Tuesday, 19 November 2013

Blurry ghosts

MovementAnyone who looks at a lot anomalous photos is eventually likely to come across the results of 'night portrait' or 'night mode' mode. Digital cameras usually have several automatic exposure modes for particular types of scene, like portraits, action, sport, snow scenes and so on. Each mode makes particular exposure settings appropriate to the scene being photographed. These settings usually override any that the photographer makes.

Some 'night' scene modes, particularly 'night portrait', combine flash with a long exposure. You can see the result here (right). The photo shows a lit torch lying on a copy of ASSAP's Seriously Strange magazine. This picture was photographed in near total darkness.

The flash has illuminated the scene, giving it a generally sharp overall appearance. That's because a flash only lasts a very short time, typically a few thousandths of a second. So, in low light, it's like taking an exposure of a few thousandths of a second. However, there is an obvious blurred area in this photo. This was the bit of the scene also illuminated by the blue torch on the right of the frame. It looks blurred because the camera moved during the longish period after the flash fired but before the shutter finally closed (some 2 seconds in this case). The rest of the photo remains unblurred because there was nothing illuminating it after the flash finished. This combination of a blurry area against an otherwise sharp background in a flash photo is a good indicator that night mode was used (which can be checked in the EXIF data, if available).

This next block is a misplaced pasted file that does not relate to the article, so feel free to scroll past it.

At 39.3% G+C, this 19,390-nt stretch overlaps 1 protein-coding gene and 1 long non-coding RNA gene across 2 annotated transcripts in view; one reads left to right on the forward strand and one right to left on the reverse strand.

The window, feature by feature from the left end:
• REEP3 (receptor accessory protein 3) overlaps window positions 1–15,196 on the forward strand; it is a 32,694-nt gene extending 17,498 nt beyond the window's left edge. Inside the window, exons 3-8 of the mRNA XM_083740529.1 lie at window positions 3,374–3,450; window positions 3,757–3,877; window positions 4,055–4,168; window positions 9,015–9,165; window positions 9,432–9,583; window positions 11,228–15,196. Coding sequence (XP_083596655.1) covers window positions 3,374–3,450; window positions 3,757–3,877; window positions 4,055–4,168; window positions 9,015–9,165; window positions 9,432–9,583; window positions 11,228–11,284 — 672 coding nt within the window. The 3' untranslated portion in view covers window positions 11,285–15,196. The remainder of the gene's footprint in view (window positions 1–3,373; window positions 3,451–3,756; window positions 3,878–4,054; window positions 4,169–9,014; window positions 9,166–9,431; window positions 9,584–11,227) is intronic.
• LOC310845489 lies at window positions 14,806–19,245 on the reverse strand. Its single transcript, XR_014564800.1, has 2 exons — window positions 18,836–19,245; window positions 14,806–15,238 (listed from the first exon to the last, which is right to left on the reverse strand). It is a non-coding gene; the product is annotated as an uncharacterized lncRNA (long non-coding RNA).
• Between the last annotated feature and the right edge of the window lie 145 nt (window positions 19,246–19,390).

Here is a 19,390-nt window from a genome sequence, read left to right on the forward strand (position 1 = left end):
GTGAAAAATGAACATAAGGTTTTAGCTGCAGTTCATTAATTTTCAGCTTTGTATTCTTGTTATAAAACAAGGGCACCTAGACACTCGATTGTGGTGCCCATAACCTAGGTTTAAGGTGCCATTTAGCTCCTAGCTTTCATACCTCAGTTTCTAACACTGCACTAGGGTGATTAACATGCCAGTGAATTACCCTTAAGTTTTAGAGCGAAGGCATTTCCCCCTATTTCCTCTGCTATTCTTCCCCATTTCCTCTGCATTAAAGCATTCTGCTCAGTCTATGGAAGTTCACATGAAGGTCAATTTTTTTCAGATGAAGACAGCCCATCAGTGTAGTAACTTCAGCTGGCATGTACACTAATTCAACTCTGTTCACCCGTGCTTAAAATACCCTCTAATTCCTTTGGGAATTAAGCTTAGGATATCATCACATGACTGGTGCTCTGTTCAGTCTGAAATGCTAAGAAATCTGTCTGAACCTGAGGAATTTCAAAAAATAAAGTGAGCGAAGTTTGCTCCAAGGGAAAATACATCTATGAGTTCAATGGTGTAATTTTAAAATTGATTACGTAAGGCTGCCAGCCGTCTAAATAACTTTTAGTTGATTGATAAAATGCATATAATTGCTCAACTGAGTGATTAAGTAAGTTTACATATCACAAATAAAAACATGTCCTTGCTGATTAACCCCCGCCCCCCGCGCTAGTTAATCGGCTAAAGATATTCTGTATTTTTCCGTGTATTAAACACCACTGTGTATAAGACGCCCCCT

No movementThe second photo (right) shows the same scene but without the motion blur. This is the sort of photo you'd get with a flash when selecting another exposure mode.

Looking back at the blurred photo, note how the whole area illuminated by the torch got blurred. In particular, see how the words 'Bigfoot in Indiana' are blurred while 'also inside' are not! The first set of words was illuminated by the torch while second was not.

What makes these 'night scene' mode photos often get reported as anomalous is that they appear sharp overall. That makes the isolated blurry areas look like a paranormal effect. Also, the light source producing the effect may not always be obvious, as it is here. It could out of shot, illuminating something within the frame.

As well as blur, these type of photo also frequently feature light trails. These are not so often reported as paranormal but still appear inexplicable to many people.

People sometimes see apparent faces, figures or other unexpected objects in such blurry photos. Because these objects are blurry, and often transparent, it adds to the impression that there is something paranormal or ghostly going on. For these reasons, it would be best to avoid night mode on paranormal investigations!

Unfortunately, there is not usually a non-blurry version of the photo available to compare with the 'anomalous' version. If there was, like the pair above, it would be easy to see just what the real objects in the photo really are.

No comments:

Post a Comment